Here’s the idea: you have a dental practice that you own PERSONALLY and you now want to transfer it to your new professional corporation. You don’t want to trigger any income or capital gains taxes on the sale of the assets (e.g. furniture, fixtures, goodwill, computer hardware/software, etc.). But you want to take full advantage of all the tax benefits from having a dentistry professional corporation, which I’ve previously blogged about. So HOW and WHEN should you do the transfer so as not to trigger any capital gains taxes?
By way of background, a rollover occurs when there is a dentist who enters into a purchase and sale agreement with their professional corporation for the purchase of certain assets. In exchange for those assets, the corporation gives the dentist SHARES that are worth whatever the assets are worth. This way, there is no immediate income or capital gains taxes to pay: that’s because the dentist received in value (i.e. the value/cost of the shares at the time of the transfer) what they gave (i.e. the value of the assets at the time of the transfer).
So, in what follows, I’ll take a look at the two main examples of when dentists do rollovers.
First, if you’re just starting out as an associate, making money, and want to defer paying taxes, etc., it might make sense to have a dentistry professional corporation. Do you need a rollover? Perhaps. Some accountants are very cautious and want associates to transfer their “Associate Goodwill” and any hand instruments they own to their corporation pursuant to a rollover. Some accountants question whether there are any assets to “roll in” to the corporation and simply forgo this step entirely. I guess it comes down to this: what’s your specific situation and what’s your risk tolerance? If you are associating at multiple practices, have your own instruments, have your own patient records, etc. then a rollover of those assets to your professional corporation would definitely make sense. If you’re simply using a professional corporation to earn associate income and that’s it (you have no other assets related to the practice of dentistry, etc.), then it might not make all that sense.
Preparing to Sell
If you’re 2-5 years out from selling, you’ll have enough time to transfer the practice that you personally own to your professional corporation (on a tax-deferred basis) and then ultimately SELL the shares of your professional corporation and hopefully qualify for the lifetime capital gains exemption. Keep in mind that there’s a 24-month share ownership rule that a shareholder (e.g. a dentist) must meet in order to generally qualify for the lifetime capital gains exemption. If the dentist wishes / needs to sell their practice sooner than 24 months, then they should incorporate AND only do the rollover immediately before the sale to the new dentist; this is an exception to the general rule and will allow the dentist to still qualify for the lifetime capital gains exemption.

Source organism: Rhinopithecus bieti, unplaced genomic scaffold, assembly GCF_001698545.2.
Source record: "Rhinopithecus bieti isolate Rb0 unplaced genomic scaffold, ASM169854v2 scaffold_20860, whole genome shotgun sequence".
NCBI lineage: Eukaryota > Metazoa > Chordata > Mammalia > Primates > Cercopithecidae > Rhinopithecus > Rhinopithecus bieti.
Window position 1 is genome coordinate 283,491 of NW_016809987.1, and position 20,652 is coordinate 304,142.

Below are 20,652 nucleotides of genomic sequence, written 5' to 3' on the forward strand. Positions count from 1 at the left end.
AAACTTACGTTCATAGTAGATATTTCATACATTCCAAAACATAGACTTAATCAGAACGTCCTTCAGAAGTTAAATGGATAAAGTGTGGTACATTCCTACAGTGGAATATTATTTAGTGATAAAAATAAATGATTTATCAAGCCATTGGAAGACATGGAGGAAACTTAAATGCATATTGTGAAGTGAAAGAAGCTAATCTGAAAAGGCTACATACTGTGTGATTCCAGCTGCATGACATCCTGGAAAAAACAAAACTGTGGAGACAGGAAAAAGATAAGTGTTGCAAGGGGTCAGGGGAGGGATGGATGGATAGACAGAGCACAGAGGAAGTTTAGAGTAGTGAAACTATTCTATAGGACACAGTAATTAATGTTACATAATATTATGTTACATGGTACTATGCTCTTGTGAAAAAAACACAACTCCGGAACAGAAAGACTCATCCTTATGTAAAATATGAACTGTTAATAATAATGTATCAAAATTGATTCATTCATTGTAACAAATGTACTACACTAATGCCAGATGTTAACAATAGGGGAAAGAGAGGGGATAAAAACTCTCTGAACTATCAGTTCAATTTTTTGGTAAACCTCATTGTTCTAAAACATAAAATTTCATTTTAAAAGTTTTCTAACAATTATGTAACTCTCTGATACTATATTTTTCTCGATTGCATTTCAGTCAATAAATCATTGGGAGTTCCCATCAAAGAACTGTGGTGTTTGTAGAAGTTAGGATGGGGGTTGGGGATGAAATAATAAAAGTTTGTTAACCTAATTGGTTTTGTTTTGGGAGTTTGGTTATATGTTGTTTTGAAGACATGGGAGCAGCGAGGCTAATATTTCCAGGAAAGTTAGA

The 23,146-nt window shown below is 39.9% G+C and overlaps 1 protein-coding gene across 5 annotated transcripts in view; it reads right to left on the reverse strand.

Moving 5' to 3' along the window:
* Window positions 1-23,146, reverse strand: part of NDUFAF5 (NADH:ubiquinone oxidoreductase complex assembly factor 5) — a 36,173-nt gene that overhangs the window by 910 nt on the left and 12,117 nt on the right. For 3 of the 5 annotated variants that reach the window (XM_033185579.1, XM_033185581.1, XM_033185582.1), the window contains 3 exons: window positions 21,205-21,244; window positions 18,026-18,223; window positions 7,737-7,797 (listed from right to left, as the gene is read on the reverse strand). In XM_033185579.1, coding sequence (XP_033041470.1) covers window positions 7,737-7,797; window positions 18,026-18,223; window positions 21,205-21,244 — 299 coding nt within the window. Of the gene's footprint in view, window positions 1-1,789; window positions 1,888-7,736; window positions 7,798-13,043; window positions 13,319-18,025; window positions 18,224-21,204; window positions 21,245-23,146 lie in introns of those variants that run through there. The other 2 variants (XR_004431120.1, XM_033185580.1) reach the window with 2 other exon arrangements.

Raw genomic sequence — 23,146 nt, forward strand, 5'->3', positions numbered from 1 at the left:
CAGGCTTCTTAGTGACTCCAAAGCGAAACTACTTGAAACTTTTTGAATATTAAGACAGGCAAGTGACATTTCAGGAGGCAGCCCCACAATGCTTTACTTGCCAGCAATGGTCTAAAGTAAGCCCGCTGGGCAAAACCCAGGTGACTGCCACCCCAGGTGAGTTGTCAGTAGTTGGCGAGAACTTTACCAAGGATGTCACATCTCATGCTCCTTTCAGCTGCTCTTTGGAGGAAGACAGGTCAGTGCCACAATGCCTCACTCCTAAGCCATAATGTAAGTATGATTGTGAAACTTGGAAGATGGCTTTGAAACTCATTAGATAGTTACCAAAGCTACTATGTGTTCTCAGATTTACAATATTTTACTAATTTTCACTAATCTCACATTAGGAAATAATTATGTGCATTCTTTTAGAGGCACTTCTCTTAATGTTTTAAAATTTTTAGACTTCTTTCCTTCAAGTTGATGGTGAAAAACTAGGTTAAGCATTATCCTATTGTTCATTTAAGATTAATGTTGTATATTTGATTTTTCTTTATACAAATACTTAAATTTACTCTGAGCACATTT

Are there really no tax consequences?
If done properly, there will be no immediate income or capital gains tax consequences to the dentist when he or she transfers their practice assets to their corporation and takes back shares in exchange. A section 85 election is then filed by the parties.
One thing that often comes up is this: what if the value is attributed to the assets and shares? Well, sometimes accountants will do this, but they generally prefer to leave that to appraisers (like getting a letter of opinion from Matt Bladowski of Dental Strategy). What if they get the number wrong? What if the Canada Revenue Agency deems that the practice assets are, on a fair market value basis, actually different in value from what they’ve been represented as in the paperwork? That’s what a “price adjustment clause” is for. This is built into the asset purchase agreement and basically says that if the parties (dentist and professional corporation) get the value attributed to the assets WRONG and the CRA says OTHERWISE after the fact, then the amount will be retroactively adjusted (higher or lower) to reflect the CRA’s number.
That said, there may be HST payable on the value of any real estate or leaseholds. That’s because, in an asset sale, the parties can elect not to pay HST on the sale of assets but this doesn’t apply to real estate and leaseholds. Read this blog for more information.
After the Rollover
Once the rollover is completed, the dentistry professional corporation now owns the assets of the practice (not the dentist).